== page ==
The Big Idea: Ann Leckie
And now, for Ancillary Mercy, the third book of a trilogy that began with the ridiculously successful Ancillary Justice, Ann Leckie ditches the usual “Big Idea” format for something else entirely. And why not!
So let’s be real. Ancillary Mercy is the concluding book of a trilogy. Trilogies are often (though of course not always) very large single works. So in a lot of ways the “big idea” of Ancillary Mercy is a logical extension of the big idea of Ancillary Justice. And really, if you haven’t read Justice yet, Mercy probably isn’t the best place for you to start. Though, you know, you can if you want to.
So instead of going over the AJ stuff again–what is a person? Who is anybody anyway?–I instead give you the Ancillary FAQ. These are all questions I’ve actually gotten (or oveheard) at one time or another.
Q: How can you possibly wrap the story up in one more volume? There’s too much going on; I don’t see how you could manage it.
A: The easiest way for me to answer that is to actually do it. Which I have, and you can see the answer for yourself wherever fine books are sold. Or at a library near you. I love libraries. They’re awesome.
Q: Will there be more books after this one?
A: There will be more books, and certainly more books in this universe, but not books about Breq. Nothing against her, I’ve had a lovely time these past three books, but it will be nice to do something different.
Q: What is it with you and tea?
A: I love tea! Tea is the most frequently consumed beverage on this planet, next to water. I can’t imagine we’d go far from our solar system without finding a way to take it with us. Also it’s partly a very respectful bow to C.J. Cherryh’s Foreigner series.
Q: There was not enough Seivarden in Sword. Will you be remedying this in Mercy?
A: I have to admit the strength of some readers’ affection for Seivarden caught me by surprise. I mean, I love her, of course, I made her. I just didn’t expect her to be quite so much of a favorite.
In answer to your question, I present two Wordles for you to compare. If you’re not familiar with Wordles, it’s a thing where you take a bunch of text–in this case two novels–and plug them in and you get a graphic where the most frequently used words are larger and the less used ones are smaller.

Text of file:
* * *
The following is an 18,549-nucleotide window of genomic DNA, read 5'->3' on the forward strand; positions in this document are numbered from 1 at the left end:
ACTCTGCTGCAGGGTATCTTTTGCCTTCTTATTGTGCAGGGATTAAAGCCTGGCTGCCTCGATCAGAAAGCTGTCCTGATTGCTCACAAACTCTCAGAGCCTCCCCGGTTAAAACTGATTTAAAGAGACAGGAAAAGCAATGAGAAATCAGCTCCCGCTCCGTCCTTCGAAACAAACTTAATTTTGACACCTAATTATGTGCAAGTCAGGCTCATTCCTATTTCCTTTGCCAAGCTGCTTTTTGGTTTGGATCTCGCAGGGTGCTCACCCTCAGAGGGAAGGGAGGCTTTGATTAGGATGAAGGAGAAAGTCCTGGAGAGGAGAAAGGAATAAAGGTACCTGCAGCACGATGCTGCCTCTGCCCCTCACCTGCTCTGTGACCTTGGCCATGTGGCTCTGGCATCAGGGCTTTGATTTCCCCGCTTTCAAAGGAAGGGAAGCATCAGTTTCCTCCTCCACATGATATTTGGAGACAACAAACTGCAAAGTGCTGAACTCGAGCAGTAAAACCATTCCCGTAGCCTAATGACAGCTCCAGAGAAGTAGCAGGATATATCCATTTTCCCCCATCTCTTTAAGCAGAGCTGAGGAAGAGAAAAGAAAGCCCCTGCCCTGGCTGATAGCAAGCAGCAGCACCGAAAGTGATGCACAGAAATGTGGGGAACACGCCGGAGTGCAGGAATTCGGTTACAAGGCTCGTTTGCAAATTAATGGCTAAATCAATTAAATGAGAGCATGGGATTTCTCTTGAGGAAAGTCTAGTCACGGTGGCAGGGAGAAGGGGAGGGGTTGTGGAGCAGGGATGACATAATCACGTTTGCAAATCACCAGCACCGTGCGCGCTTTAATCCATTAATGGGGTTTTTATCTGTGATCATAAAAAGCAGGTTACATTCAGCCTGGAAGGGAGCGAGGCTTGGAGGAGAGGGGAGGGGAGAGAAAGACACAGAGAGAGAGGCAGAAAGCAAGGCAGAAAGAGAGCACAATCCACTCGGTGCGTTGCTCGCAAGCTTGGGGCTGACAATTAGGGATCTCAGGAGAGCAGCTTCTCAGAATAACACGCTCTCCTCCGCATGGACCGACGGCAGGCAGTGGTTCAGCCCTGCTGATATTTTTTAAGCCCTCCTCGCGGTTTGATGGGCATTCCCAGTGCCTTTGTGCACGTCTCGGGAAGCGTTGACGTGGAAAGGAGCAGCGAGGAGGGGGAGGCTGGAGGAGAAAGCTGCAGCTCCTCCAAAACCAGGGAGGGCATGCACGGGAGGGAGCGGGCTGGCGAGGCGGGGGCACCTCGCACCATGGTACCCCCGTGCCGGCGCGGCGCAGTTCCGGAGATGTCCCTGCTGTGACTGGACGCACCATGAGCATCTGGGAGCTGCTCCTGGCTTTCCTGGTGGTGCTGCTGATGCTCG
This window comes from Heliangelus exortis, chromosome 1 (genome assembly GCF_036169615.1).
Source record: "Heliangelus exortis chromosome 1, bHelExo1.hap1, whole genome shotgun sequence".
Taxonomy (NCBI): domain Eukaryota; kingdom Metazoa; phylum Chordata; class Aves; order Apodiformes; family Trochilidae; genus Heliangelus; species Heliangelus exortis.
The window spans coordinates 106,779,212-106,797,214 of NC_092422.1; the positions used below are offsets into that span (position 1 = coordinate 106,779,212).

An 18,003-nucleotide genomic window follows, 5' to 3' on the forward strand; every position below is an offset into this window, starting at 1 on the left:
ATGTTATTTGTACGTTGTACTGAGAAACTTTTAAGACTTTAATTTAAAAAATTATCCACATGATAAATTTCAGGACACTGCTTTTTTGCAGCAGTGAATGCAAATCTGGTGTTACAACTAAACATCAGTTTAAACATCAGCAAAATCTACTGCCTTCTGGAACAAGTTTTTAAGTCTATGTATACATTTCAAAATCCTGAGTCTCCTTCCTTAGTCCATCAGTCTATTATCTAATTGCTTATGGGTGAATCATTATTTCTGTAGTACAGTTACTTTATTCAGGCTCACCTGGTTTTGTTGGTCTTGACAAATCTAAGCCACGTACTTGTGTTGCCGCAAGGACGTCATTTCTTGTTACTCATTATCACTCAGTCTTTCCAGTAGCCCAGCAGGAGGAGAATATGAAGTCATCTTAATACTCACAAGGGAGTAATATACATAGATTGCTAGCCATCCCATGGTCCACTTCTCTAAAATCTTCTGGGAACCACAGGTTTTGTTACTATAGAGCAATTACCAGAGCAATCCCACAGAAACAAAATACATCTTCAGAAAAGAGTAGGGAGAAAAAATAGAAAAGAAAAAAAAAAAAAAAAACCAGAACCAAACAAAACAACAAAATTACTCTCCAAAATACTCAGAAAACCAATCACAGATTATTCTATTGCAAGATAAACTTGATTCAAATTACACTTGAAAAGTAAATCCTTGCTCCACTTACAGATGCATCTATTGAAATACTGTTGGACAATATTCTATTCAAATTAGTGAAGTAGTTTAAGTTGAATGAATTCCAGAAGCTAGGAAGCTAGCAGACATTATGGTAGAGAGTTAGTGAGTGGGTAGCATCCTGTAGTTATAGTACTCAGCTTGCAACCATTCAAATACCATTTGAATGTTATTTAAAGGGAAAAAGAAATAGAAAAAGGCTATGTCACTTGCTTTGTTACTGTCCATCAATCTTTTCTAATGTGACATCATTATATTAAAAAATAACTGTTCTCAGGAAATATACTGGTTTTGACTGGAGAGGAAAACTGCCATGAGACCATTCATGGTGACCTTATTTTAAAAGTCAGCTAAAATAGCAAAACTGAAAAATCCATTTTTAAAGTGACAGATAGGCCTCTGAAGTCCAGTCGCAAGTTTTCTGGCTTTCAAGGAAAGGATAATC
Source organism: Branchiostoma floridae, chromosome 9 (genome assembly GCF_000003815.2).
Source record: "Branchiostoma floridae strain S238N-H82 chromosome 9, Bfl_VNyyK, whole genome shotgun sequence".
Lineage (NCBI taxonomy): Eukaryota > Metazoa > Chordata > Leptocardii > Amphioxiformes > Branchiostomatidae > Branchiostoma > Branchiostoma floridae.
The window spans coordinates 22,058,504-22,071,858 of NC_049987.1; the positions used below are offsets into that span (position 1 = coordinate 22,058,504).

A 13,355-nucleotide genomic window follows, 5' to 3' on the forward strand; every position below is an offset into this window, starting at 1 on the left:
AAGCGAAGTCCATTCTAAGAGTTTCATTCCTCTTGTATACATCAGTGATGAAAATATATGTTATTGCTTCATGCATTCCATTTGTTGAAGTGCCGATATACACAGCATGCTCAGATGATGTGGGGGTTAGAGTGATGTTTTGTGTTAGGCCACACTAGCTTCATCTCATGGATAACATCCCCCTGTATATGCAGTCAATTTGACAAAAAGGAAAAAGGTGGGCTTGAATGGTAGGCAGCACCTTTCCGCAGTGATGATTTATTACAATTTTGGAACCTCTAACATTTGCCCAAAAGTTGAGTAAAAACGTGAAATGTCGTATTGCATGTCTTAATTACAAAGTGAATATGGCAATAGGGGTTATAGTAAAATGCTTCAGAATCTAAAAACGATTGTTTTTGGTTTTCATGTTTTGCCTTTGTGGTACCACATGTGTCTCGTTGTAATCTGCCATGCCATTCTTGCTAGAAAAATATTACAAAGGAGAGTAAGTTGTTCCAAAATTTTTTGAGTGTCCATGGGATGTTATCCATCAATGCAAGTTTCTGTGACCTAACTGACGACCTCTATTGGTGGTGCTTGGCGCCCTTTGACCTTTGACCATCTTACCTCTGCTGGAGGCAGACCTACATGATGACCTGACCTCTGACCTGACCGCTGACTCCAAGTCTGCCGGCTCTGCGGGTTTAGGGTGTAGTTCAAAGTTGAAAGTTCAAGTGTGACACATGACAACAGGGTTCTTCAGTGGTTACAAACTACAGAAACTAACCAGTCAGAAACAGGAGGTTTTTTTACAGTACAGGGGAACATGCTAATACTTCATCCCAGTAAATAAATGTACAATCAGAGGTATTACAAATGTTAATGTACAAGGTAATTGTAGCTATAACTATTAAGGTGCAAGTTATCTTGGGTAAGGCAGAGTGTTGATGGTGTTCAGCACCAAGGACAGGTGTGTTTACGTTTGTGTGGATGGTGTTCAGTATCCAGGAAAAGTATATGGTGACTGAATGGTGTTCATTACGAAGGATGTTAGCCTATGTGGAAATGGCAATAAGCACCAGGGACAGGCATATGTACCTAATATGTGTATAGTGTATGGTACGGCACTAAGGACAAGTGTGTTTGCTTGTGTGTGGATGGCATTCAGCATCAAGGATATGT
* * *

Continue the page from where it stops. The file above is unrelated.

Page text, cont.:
First, the Wordle for Ancillary Sword. Note the relative size of “Seivarden.” A little difficult to find, huh?
And now, the Wordle for Ancillary Mercy.
Q: I notice the word “translator” in that Mercy wordle. And that only reminds me that Translator Dlique was onstage for far too short a time in Sword, and now I am sad.
A: I myself was sad when I realized how short a time Translator Dlique would be onstage. But there really was no way around it.
I was talking with a friend of mine recently, and saying that I’d heard from some readers who were very unhappy with the all-too-brief appearance of Dlique, and she frowned at me and said, “But what about…oh, wait! They haven’t read Mercy yet!” And then she started laughing.
Q: I really think the second book ought to have been called Ancillary Mercy. There wasn’t a whole lot of “sword” in it. Why is the second one Sword and this one Mercy?
A: Originally the titles of the three books were going to be Justice of Toren, Sword of Atagaris, and Mercy of Kalr. My agent knew nothing of this–well, except the title of the first book–and thought Justice of Toren wasn’t a particularly fabulous title. He suggested Ancillary Justice and I agreed, pleased that my Justice/Sword/Mercy scheme could remain in place.
As often happens when I write–I gather this happens to lots of other writers as well–Sword of Atagaris ended up not being quite as prominent a character in the story as I’d originally planned. But I still didn’t want to switch the titles. For one thing, I think Justice/Sword/Mercy makes a better overall arc. For another, well, read the book.
Q: I’m really hankering for some Imperial Radch fan art. Is there any?
Q: And fanfic? What’s your fanfic policy?
A: Fanfic is awesome. My fanfic policy is “I won’t read it, please don’t try to sell it, but otherwise you have fun.” And frankly, as far as I’m concerned, having people write fanfic of your book is right up there with winning awards.
Q: What sort of tea would the Radchaai drink? Is it like some kind of tea we have here on present-day Earth?
A: I’ve actually answered that question here.
Q: No, but seriously, Ann, at the end of Sword you left us with a damaged space station, a resentful and mutinous warship that has every reason to hate Breq, a mysterious ship on the other side of the Ghost Gate whose nature and motives we know almost nothing about, a civil war in progress, and possibly angry and very dangerous aliens going to turn up at some point–
A: That’s about the size of it, yes. And the only way to find out what happens next is to read it.